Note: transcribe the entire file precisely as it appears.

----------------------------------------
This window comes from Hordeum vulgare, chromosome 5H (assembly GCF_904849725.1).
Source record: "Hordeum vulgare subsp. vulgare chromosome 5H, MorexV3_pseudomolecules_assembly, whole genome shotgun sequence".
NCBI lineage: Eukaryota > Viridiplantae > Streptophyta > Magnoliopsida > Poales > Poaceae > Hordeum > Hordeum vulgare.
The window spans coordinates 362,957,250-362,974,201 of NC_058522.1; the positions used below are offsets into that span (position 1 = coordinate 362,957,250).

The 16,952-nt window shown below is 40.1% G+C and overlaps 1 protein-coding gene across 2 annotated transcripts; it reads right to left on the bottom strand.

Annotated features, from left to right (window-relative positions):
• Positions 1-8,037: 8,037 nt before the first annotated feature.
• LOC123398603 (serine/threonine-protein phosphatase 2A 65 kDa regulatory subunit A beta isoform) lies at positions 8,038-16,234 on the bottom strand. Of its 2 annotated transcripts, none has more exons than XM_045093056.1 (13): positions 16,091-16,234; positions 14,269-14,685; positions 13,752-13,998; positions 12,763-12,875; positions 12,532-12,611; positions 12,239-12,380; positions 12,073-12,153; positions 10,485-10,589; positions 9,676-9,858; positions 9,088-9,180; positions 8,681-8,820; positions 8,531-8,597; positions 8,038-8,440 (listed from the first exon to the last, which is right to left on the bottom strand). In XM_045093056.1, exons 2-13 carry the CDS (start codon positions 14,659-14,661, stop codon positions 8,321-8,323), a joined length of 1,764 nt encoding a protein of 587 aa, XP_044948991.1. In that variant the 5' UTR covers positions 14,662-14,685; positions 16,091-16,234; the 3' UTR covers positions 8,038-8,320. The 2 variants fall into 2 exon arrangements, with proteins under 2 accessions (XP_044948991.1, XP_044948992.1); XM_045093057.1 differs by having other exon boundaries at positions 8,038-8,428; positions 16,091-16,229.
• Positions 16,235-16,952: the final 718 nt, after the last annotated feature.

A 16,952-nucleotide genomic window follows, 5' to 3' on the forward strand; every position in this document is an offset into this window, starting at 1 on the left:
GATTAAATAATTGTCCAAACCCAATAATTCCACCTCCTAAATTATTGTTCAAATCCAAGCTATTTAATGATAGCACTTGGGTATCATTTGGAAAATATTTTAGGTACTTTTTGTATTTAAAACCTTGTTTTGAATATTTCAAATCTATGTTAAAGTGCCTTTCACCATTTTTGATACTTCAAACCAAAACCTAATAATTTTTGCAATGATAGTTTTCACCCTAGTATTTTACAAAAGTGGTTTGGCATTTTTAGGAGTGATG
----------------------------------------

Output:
This window comes from Hordeum vulgare, chromosome 5H (assembly GCF_904849725.1).
Source record: "Hordeum vulgare subsp. vulgare chromosome 5H, MorexV3_pseudomolecules_assembly, whole genome shotgun sequence".
NCBI lineage: Eukaryota > Viridiplantae > Streptophyta > Magnoliopsida > Poales > Poaceae > Hordeum > Hordeum vulgare.
The window spans coordinates 362,957,250-362,974,201 of NC_058522.1; the positions used below are offsets into that span (position 1 = coordinate 362,957,250).

The 16,952-nt window shown below is 40.1% G+C and overlaps 1 protein-coding gene across 2 annotated transcripts; it reads right to left on the bottom strand.

Annotated features, from left to right (window-relative positions):
• Positions 1-8,037: 8,037 nt before the first annotated feature.
• LOC123398603 (serine/threonine-protein phosphatase 2A 65 kDa regulatory subunit A beta isoform) lies at positions 8,038-16,234 on the bottom strand. Of its 2 annotated transcripts, none has more exons than XM_045093056.1 (13): positions 16,091-16,234; positions 14,269-14,685; positions 13,752-13,998; positions 12,763-12,875; positions 12,532-12,611; positions 12,239-12,380; positions 12,073-12,153; positions 10,485-10,589; positions 9,676-9,858; positions 9,088-9,180; positions 8,681-8,820; positions 8,531-8,597; positions 8,038-8,440 (listed from the first exon to the last, which is right to left on the bottom strand). In XM_045093056.1, exons 2-13 carry the CDS (start codon positions 14,659-14,661, stop codon positions 8,321-8,323), a joined length of 1,764 nt encoding a protein of 587 aa, XP_044948991.1. In that variant the 5' UTR covers positions 14,662-14,685; positions 16,091-16,234; the 3' UTR covers positions 8,038-8,320. The 2 variants fall into 2 exon arrangements, with proteins under 2 accessions (XP_044948991.1, XP_044948992.1); XM_045093057.1 differs by having other exon boundaries at positions 8,038-8,428; positions 16,091-16,229.
• Positions 16,235-16,952: the final 718 nt, after the last annotated feature.

A 16,952-nucleotide genomic window follows, 5' to 3' on the forward strand; every position in this document is an offset into this window, starting at 1 on the left:
GATTAAATAATTGTCCAAACCCAATAATTCCACCTCCTAAATTATTGTTCAAATCCAAGCTATTTAATGATAGCACTTGGGTATCATTTGGAAAATATTTTAGGTACTTTTTGTATTTAAAACCTTGTTTTGAATATTTCAAATCTATGTTAAAGTGCCTTTCACCATTTTTGATACTTCAAACCAAAACCTAATAATTTTTGCAATGATAGTTTTCACCCTAGTATTTTACAAAAGTGGTTTGGCATTTTTAGGAGTGATG